Being A Finalist by Alexander Thierry

In November of 2018 I was selected as a Finalist for the 701 Center for Contemporary Art Prize.  This prize selects 3 finalist for an exhibition at 701 Center for Contemporary Art in Columbia, South Carolina.  The exhibition of the 3 finalist them moves to Lake City, South Carolina at the beginning of 2019.


The other finalist this year are Carey Morton, and Jena Thomas.

The exhibition looks fantastic at 701 CCA and I am excited for the installation in Lake City.  This was the first time that I have hung, No Need To Look Up from the ceiling and I cannot be more pleased with how this changes the work.  These are also the second version of this piece with the chandelier wired in the same fashion as a light fixture.  Previously, the chandelier was wired so that the entire chandelier would light up or twinkle.  I may go back to making the whole piece glow in the future but for now, this newer version looks wonderful.


Overall this was  a wonderful experience and a huge congratulations goes out to Jena Thomas for being selected as the winner.  The winner receives a 6 week paid residency, solo exhibition, and an advertisement in a national publication.

Back to Peters Valley by Alexander Thierry

For a good portion of the Summer of 2016, I was a Studio assistant in Ceramics at Peters Valley School of Craft.  My time there was incredible and it really opened up my mind to working in the craft school environment.  I had take workshops at other craft schools before but that was the first time I had actually worked at one.

Recently, I was able to go back and take a workshop to refresh my glaze chemistry skills.  I took a workshop with Bill Carty and it was amazing.  Bill did an wonderful job taking his crazy, vast knowledge of ceramic materials and explaining/teaching to a bunch of artists.

We spent a lot of time looking at the Stull Chart (pictured below), to understand the outcomes of glazes.  After testing a bunch of glazes and placing them on the Stull chart, we were able to play around with different variations, colors, and effects.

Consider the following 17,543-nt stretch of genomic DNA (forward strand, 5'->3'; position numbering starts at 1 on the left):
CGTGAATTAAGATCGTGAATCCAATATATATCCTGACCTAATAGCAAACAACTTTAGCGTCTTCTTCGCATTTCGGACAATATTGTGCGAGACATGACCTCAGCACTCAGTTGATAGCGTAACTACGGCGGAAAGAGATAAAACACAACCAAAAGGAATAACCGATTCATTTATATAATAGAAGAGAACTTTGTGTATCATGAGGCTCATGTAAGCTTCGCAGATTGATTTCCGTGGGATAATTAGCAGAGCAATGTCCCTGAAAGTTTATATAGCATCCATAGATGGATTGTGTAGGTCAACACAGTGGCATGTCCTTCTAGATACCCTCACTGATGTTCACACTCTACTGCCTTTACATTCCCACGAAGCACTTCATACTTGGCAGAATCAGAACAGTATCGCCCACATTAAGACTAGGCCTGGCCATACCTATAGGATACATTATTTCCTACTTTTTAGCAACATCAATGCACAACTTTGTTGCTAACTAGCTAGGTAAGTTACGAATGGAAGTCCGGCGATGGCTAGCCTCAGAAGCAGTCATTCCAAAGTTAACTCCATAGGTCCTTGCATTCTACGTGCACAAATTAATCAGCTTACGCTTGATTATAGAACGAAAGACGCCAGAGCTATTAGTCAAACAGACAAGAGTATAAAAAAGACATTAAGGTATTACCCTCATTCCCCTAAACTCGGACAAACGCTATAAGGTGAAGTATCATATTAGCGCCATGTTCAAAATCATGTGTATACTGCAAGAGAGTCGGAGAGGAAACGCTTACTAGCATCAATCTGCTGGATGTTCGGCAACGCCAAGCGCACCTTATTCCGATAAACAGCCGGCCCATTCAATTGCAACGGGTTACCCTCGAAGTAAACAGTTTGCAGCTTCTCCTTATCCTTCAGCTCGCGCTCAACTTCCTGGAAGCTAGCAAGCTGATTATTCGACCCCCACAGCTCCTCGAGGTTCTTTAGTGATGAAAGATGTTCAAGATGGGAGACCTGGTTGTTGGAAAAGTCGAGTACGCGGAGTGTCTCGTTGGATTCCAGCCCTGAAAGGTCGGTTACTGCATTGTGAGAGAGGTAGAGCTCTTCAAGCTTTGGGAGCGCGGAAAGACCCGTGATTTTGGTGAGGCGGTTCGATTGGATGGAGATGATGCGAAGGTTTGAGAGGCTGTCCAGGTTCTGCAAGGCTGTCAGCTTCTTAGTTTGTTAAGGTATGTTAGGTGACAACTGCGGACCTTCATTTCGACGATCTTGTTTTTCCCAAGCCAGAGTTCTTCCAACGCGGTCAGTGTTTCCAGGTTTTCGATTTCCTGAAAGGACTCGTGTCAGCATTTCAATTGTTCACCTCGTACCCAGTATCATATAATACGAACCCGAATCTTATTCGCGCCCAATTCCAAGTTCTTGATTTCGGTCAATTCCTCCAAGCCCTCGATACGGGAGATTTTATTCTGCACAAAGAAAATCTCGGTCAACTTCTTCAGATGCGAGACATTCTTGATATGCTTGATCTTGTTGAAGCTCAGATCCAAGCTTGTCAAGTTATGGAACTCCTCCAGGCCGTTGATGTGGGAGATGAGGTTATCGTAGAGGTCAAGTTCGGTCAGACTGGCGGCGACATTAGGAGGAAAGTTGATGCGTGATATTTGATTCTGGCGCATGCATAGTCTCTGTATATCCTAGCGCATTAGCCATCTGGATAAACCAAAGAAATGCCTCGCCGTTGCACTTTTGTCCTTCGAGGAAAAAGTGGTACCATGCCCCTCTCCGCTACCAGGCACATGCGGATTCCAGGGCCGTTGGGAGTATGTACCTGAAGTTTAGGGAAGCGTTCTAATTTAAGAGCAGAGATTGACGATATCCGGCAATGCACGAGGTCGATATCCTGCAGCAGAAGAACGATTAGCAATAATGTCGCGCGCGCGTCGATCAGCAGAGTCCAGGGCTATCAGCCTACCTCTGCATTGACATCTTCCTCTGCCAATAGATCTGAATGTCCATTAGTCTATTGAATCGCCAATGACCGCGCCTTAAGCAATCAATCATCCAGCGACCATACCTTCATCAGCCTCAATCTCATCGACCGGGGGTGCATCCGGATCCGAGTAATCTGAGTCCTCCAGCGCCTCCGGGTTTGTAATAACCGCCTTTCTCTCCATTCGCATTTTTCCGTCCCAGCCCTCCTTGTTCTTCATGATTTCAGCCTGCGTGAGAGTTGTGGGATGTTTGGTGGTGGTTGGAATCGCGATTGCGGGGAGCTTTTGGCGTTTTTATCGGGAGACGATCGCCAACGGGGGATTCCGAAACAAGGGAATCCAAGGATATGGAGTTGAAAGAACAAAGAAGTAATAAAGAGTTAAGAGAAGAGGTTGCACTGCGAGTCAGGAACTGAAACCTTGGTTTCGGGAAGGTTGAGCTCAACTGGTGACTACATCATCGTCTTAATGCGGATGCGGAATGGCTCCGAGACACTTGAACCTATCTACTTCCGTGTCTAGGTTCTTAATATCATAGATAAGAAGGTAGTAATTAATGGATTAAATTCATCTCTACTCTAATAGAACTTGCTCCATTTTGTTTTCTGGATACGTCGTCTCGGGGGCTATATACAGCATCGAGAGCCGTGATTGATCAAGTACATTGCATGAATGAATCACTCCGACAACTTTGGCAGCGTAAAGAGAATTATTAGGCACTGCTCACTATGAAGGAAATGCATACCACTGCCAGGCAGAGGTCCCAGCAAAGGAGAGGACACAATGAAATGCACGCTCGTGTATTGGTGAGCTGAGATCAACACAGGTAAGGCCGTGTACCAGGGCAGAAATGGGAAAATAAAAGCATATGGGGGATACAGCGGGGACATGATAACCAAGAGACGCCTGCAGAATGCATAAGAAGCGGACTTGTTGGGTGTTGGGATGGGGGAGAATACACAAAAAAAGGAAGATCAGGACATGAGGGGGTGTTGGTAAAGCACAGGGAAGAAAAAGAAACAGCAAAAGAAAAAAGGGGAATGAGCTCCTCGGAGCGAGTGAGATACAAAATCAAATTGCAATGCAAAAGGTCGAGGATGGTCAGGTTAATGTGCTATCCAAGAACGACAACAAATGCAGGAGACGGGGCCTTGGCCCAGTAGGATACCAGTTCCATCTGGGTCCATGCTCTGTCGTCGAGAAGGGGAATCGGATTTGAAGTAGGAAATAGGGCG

I am just now realizing that I did not take many photos but here is another one that has some tests that I did.  Overall, this workshop was amazing and I am glad that all of the material presented was given to us in the form of a bound book and a flash drive that contains all of the goods.



Anagama at Clemson by Alexander Thierry

I had the pleasure of meeting and making a connection with Valerie Zimany and Daniel Bare, of Clemson University Ceramics, at the National Council on Education for the Ceramics Arts (NCECA) Annual Conference in March.  While talking with them and talking about my proximity to Clemson University and my love of wood firing, I was very excited when they invited me up to Clemson to take part in the firing of their anagama.  The anagama at Clemson is located just off the main campus in a wonderful little, wooded area.  I was able to stay for a couple days during the firing and had no problem, other than a little rain, hanging up my hammock to catch a bit of rest between shifts.

A nice flame shooting out of the chimney of the Clemson anagama

A nice flame shooting out of the chimney of the Clemson anagama

The visiting anagama workshop leader was William Baker.  Will makes some incredible work and gave a pretty good artist slide talk out at the anagama during a heavy rainstorm.  Check out his work by clicking on his name and his online shop can be found HERE.

This firing was nice and relaxing for me mainly because I was not in charge.  I was able to be a contributing member of my shifts but had the pleasure of sitting back, splitting side stoke wood, and calling out stokes.  Overall a fun firing.

I had a wonderful time meeting and talking with students, professors, and others.  I even had the pleasure of being asked by Connor Alwood, a Clemson graduate student, to trade some work from the firing.  You can find Conor's Instagram by clicking on his name, and a nice little interview HERE.  See photos from our trade below.

A super sweet, little, ewer made by Conor Alwood.

A super sweet, little, ewer made by Conor Alwood.

A painbow made it through the wood kiln and now lives with Conor Alwood.

A painbow made it through the wood kiln and now lives with Conor Alwood.